Nick Hammond

Software Developer, Cyclist, & Traveler.

So you want to Terraform that thing?

In devops, terraform

Terraform is a great utility to manage your infrastructure and it’s often used to provision new infrastructure but it’s also pretty simple to start using it with existing infrastructure. Terraform just deals with managing the base infrastructure and then you layer on some provisioning steps with something like Ansible or Puppet.

You can utilize existing infrastructure within Terraform in a couple of different ways. If you just want to reference the existing infrastructure so that you can connect it to other resources that you’re managing you can utilize a Terraform data source. If you want to modify and fully manage existing infrastructure then you can utilize a Terraform resource. Whichever way you go about it though it’s best to go one step at a time instead of trying to integrate everything in one go.

Testing your Ansible roles with Vagrant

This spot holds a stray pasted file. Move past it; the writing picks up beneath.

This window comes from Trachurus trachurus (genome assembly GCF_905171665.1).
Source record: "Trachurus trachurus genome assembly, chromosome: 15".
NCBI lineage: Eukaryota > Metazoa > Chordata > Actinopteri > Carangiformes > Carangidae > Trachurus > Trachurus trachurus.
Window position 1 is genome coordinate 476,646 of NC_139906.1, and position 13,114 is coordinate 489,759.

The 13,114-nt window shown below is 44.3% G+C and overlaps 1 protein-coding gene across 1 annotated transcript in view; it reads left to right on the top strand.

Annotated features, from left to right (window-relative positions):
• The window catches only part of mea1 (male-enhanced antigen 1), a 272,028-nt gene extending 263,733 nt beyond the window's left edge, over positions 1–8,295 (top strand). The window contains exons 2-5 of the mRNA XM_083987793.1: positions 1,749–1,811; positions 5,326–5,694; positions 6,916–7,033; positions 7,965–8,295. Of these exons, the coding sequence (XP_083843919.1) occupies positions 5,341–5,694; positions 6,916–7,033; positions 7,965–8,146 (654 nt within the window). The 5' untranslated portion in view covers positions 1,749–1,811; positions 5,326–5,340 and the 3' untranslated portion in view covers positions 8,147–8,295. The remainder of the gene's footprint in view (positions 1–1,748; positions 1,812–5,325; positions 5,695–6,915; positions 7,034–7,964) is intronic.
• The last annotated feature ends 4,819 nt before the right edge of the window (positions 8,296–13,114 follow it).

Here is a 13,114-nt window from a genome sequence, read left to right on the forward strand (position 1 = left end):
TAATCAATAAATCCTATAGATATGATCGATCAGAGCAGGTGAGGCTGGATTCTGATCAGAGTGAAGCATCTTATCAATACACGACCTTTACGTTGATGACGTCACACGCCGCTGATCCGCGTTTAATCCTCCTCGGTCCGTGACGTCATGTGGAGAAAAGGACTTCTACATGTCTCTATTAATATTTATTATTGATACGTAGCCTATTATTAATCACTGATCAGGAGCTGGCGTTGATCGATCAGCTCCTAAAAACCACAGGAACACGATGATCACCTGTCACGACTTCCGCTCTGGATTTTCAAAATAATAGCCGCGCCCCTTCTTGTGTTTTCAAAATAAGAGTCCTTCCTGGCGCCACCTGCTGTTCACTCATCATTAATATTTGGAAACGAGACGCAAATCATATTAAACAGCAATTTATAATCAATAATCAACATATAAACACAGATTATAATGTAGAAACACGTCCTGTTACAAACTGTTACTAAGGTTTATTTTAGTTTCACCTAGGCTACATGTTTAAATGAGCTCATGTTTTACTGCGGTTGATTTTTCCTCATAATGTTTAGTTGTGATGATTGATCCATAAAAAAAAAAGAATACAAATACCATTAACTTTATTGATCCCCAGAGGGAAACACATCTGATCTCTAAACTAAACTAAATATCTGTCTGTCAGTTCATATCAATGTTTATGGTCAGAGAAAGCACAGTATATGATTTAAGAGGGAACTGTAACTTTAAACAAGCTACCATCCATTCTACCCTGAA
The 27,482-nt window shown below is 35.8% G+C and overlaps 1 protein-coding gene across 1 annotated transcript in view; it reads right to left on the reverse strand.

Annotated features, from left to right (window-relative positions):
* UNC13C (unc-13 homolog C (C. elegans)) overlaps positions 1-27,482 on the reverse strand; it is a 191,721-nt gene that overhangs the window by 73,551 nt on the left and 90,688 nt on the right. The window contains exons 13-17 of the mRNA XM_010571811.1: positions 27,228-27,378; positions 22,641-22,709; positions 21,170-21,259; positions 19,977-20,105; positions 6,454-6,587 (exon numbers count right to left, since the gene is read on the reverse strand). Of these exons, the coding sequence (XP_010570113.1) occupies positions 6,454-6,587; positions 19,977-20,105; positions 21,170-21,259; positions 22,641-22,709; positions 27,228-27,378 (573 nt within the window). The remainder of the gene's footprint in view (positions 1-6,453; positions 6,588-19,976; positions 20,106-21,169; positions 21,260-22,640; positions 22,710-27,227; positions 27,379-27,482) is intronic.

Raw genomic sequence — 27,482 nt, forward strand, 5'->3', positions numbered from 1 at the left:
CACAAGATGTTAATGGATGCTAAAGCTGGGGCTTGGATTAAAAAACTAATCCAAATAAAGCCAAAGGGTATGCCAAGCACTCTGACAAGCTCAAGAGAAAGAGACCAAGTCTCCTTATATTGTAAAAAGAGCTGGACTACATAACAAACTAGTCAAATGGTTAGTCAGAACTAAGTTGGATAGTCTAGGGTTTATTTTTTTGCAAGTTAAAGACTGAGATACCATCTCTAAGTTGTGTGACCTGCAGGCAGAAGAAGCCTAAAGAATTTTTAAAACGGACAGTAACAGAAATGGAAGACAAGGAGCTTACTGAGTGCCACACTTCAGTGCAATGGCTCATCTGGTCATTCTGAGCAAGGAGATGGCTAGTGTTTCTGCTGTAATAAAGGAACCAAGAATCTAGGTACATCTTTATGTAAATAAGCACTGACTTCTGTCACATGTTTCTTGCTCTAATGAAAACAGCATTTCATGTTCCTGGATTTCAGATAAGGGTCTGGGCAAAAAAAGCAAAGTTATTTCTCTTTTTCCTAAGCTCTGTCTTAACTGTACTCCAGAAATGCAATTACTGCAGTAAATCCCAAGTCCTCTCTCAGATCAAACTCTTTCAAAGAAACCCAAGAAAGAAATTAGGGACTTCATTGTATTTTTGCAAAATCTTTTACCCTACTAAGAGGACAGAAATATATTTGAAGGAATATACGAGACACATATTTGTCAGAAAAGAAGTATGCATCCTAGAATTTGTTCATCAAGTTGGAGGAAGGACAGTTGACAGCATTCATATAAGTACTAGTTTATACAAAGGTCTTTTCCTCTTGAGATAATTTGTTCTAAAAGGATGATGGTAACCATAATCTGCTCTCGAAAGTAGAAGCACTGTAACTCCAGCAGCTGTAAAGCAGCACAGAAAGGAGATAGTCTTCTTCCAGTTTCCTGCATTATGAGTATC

In ansible, development, vagrant offers a simple and free way to test your Ansible roles but that’s after you’ve pushed and published your code. What if you want to verify how a change looks on a machine or easily see that build error without using an existing machine? This led me down the path of locally provisioning a virtual machine and outside of a normal virtual machine that I have running, I just wanted a standalone build just for a role.

Load balancing with AWS and Ansible

In ansible, aws, devops

In this post I’d like to run through how to get going with an Elastic Load Balancer(ELB) within AWS via Ansible. Load balancing your web application is a simple step forward in scaling your request capacity as well as helping out with rolling deploys and promoting/retiring servers in the future. It’s incredibly simple and straightforward to get something setup with Ansible which leaves you with an easy to understand orchestration playbook.

Simplifying local Ansible and Vagrant setup

In ansible, development, vagrant

To make context switching easier it’s always a good idea to simplify project specifics with simple bin scripts. They don’t need to do everything but they should at least be a good jump start to get the project going. Here’s a few simples ones that I’ve been using to get my local Ansible and Vagrant setup configured. I utilize Vagrant and Ansible for most of my local development environments.